The marked strength of nineteenth-century studies within the Faculty derives from a combination of breadth and shared interests. Important national traditions are well represented, including the Russian (Marina Frolova-Walker), Italian (Stefano Castelvecchi), French (Benjamin Walton) and Austro-German (Nicholas Cook, Martin Ennis and Nicholas Marston). Individual composers studied, meanwhile, include Robert Schumann (Marston), Gioachino Rossini (Castelvecchi and Walton), Frederic Chopin (John Rink), Johannes Brahms (Ennis) and Ludwig van Beethoven (Cook and Marston). Such lists, however, only offer a partial indication of the Faculty’s strengths across a full range of current approaches to nineteenth-century music. Issues of editing and performance, for example, have been explored both by Castelvecchi, in his critical editions of Verdi and Rossini, and by Rink, in his editions of the Chopin piano concertos, his work on improvisation, and also in his major online project bringing together the first editions of Chopin. A wide variety of analytical approaches to the instrumental music of the period have been pursued in different ways by Marston, Rink and Cook. Meanwhile, a set of broader cultural questions, concerning reception, social history, musical nationalism and canon formation, have been broached in different but complementary ways by Cook in his work on Beethoven, by Frolova-Walker in her work on nineteenth-century Russian opera, and by Walton in his work on the reception of Rossini in Paris and on the translocation of opera beyond Europe during the first half of the century. They have recently been joined by Dr David Trippett, who's latest project 'Sound and materialism in the nineteenth century' examines how a scientific-materialist conception of sound was formed alongside a dominant culture of romantic idealism during the century.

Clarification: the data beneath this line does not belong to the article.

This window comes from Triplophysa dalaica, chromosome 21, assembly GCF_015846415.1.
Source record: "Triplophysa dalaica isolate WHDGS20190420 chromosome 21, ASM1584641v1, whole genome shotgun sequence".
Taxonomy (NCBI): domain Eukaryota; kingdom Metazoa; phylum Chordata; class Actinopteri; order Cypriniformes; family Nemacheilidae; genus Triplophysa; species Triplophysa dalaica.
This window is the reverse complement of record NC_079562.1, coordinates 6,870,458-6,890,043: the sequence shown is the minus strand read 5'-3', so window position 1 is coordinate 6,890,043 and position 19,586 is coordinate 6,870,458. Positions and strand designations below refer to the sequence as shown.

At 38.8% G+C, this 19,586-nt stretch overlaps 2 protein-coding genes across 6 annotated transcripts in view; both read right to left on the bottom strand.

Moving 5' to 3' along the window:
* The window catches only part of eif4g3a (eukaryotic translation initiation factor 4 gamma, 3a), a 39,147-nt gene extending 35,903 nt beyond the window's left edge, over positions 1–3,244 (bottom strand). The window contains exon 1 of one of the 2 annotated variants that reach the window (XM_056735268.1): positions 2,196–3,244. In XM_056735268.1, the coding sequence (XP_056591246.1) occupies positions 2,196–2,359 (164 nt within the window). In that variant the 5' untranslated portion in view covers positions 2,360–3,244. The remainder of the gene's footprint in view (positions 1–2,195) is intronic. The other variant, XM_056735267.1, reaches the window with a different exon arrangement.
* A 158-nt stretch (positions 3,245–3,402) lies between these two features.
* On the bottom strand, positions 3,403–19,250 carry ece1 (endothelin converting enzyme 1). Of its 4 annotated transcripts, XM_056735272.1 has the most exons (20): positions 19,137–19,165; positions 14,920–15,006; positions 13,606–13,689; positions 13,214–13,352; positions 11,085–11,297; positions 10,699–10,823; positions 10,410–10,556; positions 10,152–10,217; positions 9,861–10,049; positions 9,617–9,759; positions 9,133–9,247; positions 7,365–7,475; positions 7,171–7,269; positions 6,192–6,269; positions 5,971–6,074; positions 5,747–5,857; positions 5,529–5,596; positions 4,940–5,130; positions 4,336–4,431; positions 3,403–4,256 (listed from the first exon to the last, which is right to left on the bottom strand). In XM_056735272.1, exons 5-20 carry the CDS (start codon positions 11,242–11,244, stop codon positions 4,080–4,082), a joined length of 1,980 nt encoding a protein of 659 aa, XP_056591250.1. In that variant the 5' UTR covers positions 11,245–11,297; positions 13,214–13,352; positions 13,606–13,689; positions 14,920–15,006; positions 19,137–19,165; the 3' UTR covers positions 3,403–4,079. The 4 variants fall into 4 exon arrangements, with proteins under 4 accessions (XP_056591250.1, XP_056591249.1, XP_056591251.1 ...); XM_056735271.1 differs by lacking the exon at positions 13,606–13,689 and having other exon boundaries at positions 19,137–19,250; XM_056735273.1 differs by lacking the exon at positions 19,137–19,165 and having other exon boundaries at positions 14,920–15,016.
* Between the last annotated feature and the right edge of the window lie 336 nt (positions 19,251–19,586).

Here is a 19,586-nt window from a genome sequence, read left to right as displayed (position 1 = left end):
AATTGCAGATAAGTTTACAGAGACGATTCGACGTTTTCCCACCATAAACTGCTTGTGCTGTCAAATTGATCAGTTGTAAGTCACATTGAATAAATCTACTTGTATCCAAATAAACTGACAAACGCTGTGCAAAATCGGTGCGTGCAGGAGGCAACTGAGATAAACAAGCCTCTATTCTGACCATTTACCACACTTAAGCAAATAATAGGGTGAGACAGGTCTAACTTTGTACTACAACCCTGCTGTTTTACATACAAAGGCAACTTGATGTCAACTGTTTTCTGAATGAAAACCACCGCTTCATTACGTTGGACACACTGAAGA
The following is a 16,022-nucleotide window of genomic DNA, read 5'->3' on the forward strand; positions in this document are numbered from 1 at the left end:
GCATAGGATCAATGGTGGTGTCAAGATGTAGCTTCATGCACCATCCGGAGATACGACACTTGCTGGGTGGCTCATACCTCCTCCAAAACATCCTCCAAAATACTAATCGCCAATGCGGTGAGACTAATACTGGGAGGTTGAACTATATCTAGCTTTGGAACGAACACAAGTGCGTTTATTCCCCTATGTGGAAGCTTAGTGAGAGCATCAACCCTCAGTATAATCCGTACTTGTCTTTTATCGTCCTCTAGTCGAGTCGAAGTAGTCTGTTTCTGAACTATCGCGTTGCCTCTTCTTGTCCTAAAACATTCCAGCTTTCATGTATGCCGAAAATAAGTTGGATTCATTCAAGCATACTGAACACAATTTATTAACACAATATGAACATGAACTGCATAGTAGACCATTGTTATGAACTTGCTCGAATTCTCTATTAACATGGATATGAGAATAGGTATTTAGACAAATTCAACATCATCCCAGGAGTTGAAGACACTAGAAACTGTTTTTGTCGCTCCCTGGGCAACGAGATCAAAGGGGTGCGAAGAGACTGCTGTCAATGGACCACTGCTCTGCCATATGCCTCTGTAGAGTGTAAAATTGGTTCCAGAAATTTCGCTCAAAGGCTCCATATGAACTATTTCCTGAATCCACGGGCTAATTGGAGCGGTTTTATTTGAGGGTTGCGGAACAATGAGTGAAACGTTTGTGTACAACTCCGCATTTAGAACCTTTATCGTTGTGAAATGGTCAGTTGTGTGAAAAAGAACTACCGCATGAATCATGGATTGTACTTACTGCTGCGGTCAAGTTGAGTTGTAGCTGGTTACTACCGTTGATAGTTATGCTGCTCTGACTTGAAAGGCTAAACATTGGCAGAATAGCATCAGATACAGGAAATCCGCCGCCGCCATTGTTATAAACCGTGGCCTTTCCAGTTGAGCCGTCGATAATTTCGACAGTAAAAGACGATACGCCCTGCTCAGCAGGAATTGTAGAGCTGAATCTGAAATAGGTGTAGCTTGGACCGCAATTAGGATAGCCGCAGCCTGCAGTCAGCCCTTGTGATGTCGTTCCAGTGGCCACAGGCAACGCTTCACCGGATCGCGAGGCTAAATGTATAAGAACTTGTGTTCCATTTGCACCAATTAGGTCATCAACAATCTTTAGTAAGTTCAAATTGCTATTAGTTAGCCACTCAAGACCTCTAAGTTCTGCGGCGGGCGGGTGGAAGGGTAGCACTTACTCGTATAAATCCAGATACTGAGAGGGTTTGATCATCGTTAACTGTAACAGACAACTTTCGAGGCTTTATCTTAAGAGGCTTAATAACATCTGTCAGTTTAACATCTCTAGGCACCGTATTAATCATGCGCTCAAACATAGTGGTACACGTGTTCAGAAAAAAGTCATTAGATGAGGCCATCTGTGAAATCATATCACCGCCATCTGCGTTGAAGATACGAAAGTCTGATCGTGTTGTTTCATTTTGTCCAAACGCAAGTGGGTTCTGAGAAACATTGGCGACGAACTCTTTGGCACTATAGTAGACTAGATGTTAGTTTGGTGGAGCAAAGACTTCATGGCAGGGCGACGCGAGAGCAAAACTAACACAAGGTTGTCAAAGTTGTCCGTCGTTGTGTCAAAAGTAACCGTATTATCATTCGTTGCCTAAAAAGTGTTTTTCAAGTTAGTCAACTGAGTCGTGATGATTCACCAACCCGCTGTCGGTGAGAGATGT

Postdoctoral and affiliated researchers